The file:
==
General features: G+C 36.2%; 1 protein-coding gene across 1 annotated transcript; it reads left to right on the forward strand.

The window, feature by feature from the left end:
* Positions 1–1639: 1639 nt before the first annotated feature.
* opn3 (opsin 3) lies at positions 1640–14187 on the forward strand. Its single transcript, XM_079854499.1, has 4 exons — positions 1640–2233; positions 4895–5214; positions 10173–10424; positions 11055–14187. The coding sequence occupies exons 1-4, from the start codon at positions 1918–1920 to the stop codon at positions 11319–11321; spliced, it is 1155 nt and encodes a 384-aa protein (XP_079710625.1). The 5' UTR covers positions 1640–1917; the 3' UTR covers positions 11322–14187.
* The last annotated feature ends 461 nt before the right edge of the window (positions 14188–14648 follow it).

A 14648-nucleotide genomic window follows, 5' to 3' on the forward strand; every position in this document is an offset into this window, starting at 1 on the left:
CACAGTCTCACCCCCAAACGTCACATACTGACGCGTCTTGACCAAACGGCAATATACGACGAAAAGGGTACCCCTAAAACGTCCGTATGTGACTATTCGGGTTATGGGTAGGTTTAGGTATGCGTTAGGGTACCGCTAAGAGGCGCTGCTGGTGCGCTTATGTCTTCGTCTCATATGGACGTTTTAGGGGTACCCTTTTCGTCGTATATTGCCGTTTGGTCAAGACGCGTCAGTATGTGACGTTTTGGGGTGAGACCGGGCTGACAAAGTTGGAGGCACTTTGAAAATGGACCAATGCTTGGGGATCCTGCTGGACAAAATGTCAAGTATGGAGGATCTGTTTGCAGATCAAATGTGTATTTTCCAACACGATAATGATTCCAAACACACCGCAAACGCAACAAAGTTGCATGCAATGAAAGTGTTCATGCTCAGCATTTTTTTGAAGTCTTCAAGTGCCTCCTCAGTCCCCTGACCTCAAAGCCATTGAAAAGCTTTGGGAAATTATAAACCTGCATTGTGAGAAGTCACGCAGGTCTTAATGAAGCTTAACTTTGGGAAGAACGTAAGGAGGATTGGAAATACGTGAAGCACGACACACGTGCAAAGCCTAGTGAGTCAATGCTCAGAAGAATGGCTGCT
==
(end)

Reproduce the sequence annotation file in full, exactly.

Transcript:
General features: G+C 36.2%; 1 protein-coding gene across 1 annotated transcript; it reads left to right on the forward strand.

The window, feature by feature from the left end:
* Positions 1–1639: 1639 nt before the first annotated feature.
* opn3 (opsin 3) lies at positions 1640–14187 on the forward strand. Its single transcript, XM_079854499.1, has 4 exons — positions 1640–2233; positions 4895–5214; positions 10173–10424; positions 11055–14187. The coding sequence occupies exons 1-4, from the start codon at positions 1918–1920 to the stop codon at positions 11319–11321; spliced, it is 1155 nt and encodes a 384-aa protein (XP_079710625.1). The 5' UTR covers positions 1640–1917; the 3' UTR covers positions 11322–14187.
* The last annotated feature ends 461 nt before the right edge of the window (positions 14188–14648 follow it).

A 14648-nucleotide genomic window follows, 5' to 3' on the forward strand; every position in this document is an offset into this window, starting at 1 on the left:
CACAGTCTCACCCCCAAACGTCACATACTGACGCGTCTTGACCAAACGGCAATATACGACGAAAAGGGTACCCCTAAAACGTCCGTATGTGACTATTCGGGTTATGGGTAGGTTTAGGTATGCGTTAGGGTACCGCTAAGAGGCGCTGCTGGTGCGCTTATGTCTTCGTCTCATATGGACGTTTTAGGGGTACCCTTTTCGTCGTATATTGCCGTTTGGTCAAGACGCGTCAGTATGTGACGTTTTGGGGTGAGACCGGGCTGACAAAGTTGGAGGCACTTTGAAAATGGACCAATGCTTGGGGATCCTGCTGGACAAAATGTCAAGTATGGAGGATCTGTTTGCAGATCAAATGTGTATTTTCCAACACGATAATGATTCCAAACACACCGCAAACGCAACAAAGTTGCATGCAATGAAAGTGTTCATGCTCAGCATTTTTTTGAAGTCTTCAAGTGCCTCCTCAGTCCCCTGACCTCAAAGCCATTGAAAAGCTTTGGGAAATTATAAACCTGCATTGTGAGAAGTCACGCAGGTCTTAATGAAGCTTAACTTTGGGAAGAACGTAAGGAGGATTGGAAATACGTGAAGCACGACACACGTGCAAAGCCTAGTGAGTCAATGCTCAGAAGAATGGCTGCT